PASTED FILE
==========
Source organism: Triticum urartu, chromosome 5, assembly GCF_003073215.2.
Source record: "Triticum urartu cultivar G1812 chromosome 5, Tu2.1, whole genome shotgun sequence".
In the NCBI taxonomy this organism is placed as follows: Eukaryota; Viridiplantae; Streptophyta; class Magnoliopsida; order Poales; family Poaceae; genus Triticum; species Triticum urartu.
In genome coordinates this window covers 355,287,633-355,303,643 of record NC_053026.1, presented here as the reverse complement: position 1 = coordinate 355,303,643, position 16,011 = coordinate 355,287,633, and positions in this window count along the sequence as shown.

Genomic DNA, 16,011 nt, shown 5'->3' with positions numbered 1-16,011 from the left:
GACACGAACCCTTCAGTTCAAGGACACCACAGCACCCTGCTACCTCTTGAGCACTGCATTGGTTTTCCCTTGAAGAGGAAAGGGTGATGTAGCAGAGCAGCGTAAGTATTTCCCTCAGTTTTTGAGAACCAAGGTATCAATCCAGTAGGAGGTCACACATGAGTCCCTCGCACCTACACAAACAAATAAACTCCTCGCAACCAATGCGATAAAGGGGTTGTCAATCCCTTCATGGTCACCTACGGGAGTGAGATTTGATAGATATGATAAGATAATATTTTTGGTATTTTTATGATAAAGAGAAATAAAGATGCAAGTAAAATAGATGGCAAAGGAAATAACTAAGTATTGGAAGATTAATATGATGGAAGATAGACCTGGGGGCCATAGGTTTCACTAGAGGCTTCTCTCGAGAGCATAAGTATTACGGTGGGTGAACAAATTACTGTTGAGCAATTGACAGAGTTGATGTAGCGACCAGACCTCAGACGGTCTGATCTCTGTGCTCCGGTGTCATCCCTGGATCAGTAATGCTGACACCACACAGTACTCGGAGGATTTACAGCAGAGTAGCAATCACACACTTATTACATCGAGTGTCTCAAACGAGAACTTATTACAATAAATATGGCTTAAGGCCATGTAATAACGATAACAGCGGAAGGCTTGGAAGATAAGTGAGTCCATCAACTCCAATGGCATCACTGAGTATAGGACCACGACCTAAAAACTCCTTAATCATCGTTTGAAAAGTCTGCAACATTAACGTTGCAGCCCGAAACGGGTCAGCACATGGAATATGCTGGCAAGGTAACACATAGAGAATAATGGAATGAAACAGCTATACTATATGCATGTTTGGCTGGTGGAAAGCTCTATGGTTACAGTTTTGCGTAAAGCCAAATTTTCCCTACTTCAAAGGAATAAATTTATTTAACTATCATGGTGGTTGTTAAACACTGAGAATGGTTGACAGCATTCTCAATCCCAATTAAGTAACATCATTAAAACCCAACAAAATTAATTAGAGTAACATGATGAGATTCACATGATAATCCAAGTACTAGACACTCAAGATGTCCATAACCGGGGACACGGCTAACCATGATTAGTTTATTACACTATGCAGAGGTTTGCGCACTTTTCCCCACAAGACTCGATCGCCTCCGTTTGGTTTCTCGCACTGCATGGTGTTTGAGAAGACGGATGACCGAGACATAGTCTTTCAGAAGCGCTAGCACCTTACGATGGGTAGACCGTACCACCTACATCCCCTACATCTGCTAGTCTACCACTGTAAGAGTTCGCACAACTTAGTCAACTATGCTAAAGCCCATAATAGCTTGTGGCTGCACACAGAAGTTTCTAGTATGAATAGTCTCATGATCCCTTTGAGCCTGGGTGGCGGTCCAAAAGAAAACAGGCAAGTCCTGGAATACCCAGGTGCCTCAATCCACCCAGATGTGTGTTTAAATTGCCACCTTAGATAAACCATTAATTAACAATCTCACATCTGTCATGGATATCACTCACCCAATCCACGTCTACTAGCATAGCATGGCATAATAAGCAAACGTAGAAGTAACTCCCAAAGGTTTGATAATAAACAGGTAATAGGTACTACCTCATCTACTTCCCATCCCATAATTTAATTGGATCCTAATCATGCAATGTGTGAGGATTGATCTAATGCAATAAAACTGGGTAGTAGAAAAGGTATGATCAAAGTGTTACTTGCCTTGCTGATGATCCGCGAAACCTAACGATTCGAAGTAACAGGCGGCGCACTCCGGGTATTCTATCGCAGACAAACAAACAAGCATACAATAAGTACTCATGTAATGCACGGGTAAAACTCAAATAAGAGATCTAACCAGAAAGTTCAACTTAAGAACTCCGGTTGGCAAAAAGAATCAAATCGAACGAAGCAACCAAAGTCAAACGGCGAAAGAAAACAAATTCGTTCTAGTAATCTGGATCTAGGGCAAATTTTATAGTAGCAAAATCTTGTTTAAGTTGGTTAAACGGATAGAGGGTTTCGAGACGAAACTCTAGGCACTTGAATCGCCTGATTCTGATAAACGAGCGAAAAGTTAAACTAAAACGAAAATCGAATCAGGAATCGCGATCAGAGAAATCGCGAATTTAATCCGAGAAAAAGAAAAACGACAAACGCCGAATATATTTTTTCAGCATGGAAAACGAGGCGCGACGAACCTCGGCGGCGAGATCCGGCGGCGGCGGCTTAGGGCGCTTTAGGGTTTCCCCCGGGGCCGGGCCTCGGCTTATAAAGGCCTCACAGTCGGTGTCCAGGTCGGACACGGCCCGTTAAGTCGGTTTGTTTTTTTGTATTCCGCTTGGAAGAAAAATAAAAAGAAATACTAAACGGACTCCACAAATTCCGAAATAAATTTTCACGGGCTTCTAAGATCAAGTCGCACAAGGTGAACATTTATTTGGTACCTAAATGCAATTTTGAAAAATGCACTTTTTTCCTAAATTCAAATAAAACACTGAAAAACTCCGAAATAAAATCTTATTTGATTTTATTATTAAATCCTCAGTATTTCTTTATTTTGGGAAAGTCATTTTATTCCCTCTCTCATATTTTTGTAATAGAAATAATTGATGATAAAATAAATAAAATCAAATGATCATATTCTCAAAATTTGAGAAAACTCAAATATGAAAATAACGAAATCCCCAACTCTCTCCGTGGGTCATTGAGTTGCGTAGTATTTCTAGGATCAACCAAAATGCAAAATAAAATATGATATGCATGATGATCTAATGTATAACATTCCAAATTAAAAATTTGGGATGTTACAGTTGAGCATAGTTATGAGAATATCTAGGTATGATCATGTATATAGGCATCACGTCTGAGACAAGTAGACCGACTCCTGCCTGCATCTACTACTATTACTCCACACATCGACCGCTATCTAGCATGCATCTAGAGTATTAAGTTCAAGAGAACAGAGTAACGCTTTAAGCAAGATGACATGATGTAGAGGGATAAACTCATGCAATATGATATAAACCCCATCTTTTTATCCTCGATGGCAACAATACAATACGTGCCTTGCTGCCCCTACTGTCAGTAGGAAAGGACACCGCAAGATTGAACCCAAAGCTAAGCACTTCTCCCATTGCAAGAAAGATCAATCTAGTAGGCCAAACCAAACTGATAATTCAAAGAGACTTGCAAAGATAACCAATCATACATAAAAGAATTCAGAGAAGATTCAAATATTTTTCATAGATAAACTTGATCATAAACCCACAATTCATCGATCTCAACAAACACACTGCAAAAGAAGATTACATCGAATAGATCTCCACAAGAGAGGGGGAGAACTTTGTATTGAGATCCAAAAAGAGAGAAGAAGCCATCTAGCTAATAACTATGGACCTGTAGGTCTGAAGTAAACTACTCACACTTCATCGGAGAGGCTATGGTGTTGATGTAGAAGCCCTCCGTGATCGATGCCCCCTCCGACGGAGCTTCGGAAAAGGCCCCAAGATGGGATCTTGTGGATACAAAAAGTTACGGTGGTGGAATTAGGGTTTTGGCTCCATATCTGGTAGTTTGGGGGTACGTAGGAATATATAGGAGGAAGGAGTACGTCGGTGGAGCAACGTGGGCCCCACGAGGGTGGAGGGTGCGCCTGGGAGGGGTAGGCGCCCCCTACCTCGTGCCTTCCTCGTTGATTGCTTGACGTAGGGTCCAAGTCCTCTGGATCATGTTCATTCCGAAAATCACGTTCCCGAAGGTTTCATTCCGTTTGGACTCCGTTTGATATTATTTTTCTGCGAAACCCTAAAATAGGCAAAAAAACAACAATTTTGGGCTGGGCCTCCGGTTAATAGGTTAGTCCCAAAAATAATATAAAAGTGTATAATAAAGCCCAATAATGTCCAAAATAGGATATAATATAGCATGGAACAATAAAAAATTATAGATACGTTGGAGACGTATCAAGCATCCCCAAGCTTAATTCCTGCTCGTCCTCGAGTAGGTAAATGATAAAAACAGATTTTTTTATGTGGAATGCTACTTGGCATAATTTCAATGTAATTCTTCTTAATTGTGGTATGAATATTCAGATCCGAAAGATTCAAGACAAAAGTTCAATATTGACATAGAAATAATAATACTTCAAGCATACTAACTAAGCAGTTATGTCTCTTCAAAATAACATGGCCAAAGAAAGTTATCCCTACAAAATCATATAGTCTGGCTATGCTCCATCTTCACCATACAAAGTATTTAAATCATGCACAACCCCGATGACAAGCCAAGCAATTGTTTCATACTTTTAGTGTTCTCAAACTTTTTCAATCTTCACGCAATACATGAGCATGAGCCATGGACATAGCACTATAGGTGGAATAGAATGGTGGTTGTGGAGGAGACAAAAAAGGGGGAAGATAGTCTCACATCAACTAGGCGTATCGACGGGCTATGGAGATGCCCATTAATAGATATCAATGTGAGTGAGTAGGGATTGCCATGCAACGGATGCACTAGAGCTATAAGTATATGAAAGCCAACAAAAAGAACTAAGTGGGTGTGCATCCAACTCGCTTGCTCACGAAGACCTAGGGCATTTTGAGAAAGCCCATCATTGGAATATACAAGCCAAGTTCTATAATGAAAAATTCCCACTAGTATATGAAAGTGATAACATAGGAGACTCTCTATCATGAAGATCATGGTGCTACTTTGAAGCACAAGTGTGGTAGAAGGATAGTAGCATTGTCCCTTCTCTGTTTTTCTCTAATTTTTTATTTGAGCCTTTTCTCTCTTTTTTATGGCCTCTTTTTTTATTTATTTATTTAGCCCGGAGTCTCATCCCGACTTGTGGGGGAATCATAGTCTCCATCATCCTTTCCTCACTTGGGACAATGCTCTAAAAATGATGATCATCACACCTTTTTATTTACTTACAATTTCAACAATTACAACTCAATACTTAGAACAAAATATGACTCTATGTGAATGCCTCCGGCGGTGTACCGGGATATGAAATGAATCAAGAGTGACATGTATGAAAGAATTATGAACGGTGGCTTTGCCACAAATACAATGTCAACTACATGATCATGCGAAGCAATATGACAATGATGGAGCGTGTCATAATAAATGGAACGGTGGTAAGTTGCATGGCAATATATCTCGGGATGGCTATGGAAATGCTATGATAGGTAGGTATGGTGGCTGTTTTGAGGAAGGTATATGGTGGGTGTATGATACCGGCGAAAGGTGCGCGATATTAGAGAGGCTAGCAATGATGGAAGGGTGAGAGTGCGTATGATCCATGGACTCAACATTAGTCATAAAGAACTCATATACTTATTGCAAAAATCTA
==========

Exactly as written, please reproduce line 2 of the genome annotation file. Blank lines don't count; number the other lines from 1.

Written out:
Source record: "Triticum urartu cultivar G1812 chromosome 5, Tu2.1, whole genome shotgun sequence".